In the age of Covid, these robots are giving surgeons peace of mind

“In a time where infection exposure is rife, minimally invasive robotic surgery is likely to become more prominent,” he explains. “It allows patients to return home quicker with less pain and feeling stronger.  Enhanced recovery means patients are less exposed to Covid-19. Shorter stays also play a vital role in maintaining bed capacity within hospitals.”

The cost benefits to health services at a time when resources are strained are also considerable.

Lam continues: “We’re seeing the greatest demand on healthcare for centuries, so it’s vital hospitals have the capacity to meet the needs of the more complex and time-critical patients. Given the financial crisis experienced during Covid-19, this beneficial effect will impact on the long-term overall direct and indirect costs to the patient and society.” 

For the surgeon, robots provide peace of mind. Their accuracy removes the margin for human error, thereby reducing the risk of revision surgery.

“It is also quicker,” says Lam. “It allows me to insert a screw in three minutes. Without the robotic assistance, the same procedure would take 10 minutes.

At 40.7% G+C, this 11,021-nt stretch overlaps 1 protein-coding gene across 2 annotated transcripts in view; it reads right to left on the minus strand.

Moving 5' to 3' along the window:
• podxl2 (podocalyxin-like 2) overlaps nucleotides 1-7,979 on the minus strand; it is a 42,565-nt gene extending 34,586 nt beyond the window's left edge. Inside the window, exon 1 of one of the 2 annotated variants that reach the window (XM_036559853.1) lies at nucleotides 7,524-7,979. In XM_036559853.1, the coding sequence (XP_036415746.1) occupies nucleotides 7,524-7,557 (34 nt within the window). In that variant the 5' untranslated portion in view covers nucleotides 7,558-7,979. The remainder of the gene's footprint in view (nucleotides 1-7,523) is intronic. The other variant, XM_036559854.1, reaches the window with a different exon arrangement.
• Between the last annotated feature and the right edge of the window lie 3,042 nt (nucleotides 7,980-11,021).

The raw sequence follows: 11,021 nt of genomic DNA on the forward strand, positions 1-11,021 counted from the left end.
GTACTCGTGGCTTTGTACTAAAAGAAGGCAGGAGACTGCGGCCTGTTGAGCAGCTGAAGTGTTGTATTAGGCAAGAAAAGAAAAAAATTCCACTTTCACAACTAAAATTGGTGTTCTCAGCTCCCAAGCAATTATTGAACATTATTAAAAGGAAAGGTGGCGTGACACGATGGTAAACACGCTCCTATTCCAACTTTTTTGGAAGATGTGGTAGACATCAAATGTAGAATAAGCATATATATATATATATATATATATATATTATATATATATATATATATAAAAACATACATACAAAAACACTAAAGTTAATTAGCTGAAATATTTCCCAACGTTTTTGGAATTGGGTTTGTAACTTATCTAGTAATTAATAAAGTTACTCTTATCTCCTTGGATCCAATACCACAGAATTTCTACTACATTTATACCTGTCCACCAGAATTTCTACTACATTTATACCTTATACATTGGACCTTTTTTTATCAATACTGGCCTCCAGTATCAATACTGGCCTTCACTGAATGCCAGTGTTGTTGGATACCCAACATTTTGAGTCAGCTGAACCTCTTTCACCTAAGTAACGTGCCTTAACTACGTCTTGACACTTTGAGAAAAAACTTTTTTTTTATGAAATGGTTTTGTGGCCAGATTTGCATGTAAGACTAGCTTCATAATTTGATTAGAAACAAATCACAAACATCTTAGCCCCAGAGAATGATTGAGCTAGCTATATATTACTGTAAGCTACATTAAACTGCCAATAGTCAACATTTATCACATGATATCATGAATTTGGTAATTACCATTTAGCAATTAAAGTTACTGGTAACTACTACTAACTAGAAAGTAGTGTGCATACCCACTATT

“There is less pain, less anaesthetic. Recovery with open surgery would be three months. Now 95 per cent of my patients are back at work in two weeks. They can start physio too because the fixing is more stable.”

The first robot-assisted procedure took place in 1985, when the PUMA 560 robotic surgical arm was used in a brain biopsy. Fifteen years later the da Vinci Surgery System became the first robotic system approved for general laparoscopic surgery. In 2004 the NHS began using one at Guy’s and St Thomas’ Foundation Trust in London. Since then the system has been used in more than 70 NHS hospitals.

In 2016 surgeons at John Radcliffe Hospital, Oxford, carried out the world’s first robot-assisted internal eye operation. And in 2018, The Royal Marsden performed the UK’s first robotic total pelvic exenteration using a da Vinci system. In the procedure the robot helped surgeons remove all the organs from the pelvic area of a patient with advanced rectal cancer.

Despite the advantages, uptake in the NHS has been slow. Today only 15 per cent of surgeries are robot-assisted. The figure could be much higher.

Lam says: “Robotic surgery is trickling down to the NHS. While the machines are not cheap, they allow you to get it right the first time, so save costs on revisions. All surgeons can make errors – even the best. The machines are much more accurate. It makes financial sense to have them in key centres.”

Uptake rate could be changing, however. Last year the NHS announced a £50m fund for robotic surgical equipment and recently the Western General Hospital in Edinburgh and Milton Keynes University Hospital NHS Trust became the first two centres in Europe to use newly approved next-generation Versius robots in a range of colorectal surgeries. 

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